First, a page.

Lawyer encounters vintage racism at New York vintage clothing shop

Nancy Bedard, a lawyer for Brooklyn Legal Services, and her college daughter falsely accused of stealing old clothes (Image source: Facebook/Nancy Bedard)

Many people enjoy thrift store shopping because of the great deals that can be found, In gentrified communities, these thrift stores are known as vintage clothing stores simply because of the types of clothes that are sold. For one mom and daughter, their trip to a vintage store turned into vintage racism and a traumatic encounter with police.

Amacord Vintage Fashion is located in the Williamsburg section of Brooklyn, New York. Because of the area’s ethnic flair, it is now a gentrified community where Blacks find themselves treated like outsiders in an area where they live. When Nancy Bedard and her 19-year-old-daughter went into the store, they were attracted by its 1970s era disco fashion clothing.

Bedard and her daughter selected four items to try on and inquired about another item. After leaving the dressing room and placing the four items back on the counter, they were accused by the White sales clerk of hiding the fifth item. The women told her she was mistaken and exited the store only to be followed by the clerk who accused them of stealing. A crowd gathered as the clerk called 911 and berated the mother and daughter as thieves. Bedard stated to the New York Daily News, “It was very embarrassing. People were staring at me, not her, but she was the one that was screaming.” Police showed up and handcuffed Bedard and her daughter and searched their belongings. She said, “My daughter and I were hysterically crying. My daughter, my baby, I was so upset that she had to go through this to her physical self.”

The women were uncuffed by police and because of their emotional state, transported to a local hospital. Bedard says the police continued to lurk around them and did not return their identification until 11 p.m., hours after the encounter at the store. Because Bedard is an attorney with Brooklyn Legal Services she knows her rights but the store apparently has put their spin on the encounter. According to Daniel Kron, the attorney for the store owners, “Basically, there was some furtive behavior on the part of the patrons, an employee asked about an item of clothing, and that question alone prompted the patron to pull the race card.”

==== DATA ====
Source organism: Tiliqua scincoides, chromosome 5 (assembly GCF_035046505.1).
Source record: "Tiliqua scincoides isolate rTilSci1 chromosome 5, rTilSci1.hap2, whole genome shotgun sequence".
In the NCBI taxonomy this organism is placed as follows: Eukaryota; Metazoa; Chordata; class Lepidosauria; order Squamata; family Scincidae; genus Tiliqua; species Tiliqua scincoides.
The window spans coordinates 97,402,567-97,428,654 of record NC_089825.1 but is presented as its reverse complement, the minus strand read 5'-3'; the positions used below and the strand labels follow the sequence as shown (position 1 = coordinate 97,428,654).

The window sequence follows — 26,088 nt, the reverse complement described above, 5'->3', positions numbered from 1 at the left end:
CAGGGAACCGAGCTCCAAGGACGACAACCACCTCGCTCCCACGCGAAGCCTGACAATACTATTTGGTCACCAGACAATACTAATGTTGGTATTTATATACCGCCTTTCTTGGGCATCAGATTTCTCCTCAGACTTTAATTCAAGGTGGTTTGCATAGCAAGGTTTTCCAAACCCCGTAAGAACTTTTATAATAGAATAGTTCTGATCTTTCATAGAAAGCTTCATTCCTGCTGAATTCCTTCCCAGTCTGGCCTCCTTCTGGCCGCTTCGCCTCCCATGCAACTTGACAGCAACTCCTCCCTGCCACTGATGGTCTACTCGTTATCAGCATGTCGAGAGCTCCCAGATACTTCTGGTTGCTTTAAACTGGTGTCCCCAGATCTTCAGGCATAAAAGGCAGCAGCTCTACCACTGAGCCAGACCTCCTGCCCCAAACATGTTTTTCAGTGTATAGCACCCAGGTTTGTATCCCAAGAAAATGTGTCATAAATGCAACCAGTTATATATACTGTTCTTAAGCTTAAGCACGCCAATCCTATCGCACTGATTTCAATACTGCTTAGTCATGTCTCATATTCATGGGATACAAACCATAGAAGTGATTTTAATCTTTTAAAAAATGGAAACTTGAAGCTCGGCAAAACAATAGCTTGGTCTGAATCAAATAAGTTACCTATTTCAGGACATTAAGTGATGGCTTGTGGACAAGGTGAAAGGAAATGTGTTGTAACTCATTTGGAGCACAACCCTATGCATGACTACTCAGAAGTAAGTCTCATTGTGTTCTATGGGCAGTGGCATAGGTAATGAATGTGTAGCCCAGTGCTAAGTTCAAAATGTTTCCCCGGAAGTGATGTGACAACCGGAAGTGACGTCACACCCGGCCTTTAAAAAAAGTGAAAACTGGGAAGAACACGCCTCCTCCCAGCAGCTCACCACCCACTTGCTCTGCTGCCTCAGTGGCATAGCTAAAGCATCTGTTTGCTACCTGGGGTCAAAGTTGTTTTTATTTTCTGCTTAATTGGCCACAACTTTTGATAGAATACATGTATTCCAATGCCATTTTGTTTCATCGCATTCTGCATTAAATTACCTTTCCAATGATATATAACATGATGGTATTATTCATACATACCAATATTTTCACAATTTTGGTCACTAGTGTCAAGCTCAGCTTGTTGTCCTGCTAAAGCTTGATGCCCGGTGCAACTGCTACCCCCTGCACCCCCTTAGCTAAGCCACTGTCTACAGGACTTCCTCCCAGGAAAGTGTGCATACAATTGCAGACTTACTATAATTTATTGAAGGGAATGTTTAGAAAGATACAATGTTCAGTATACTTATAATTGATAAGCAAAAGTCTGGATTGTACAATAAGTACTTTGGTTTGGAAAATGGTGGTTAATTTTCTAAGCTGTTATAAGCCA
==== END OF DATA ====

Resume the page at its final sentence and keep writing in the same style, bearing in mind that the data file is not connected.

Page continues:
Kron further stated it was Bedard who started raising her voice. “She was causing a scene. The police were called when she was in the store and we didn’t know if she would leave.”

In the end, the store offered no apology and felt that any retail establishment would act the same way.

Mo Barnes
Mo Barnes

Maurice "Mo" Barnes is a graduate of Morehouse College and Political Scientist based in Atlanta. Mo is also a Blues musician. He has been writing for Rolling Out since 2014. Whether it means walking through a bloody police shooting to help a family find justice or showing the multifaceted talent of the Black Diaspora I write the news.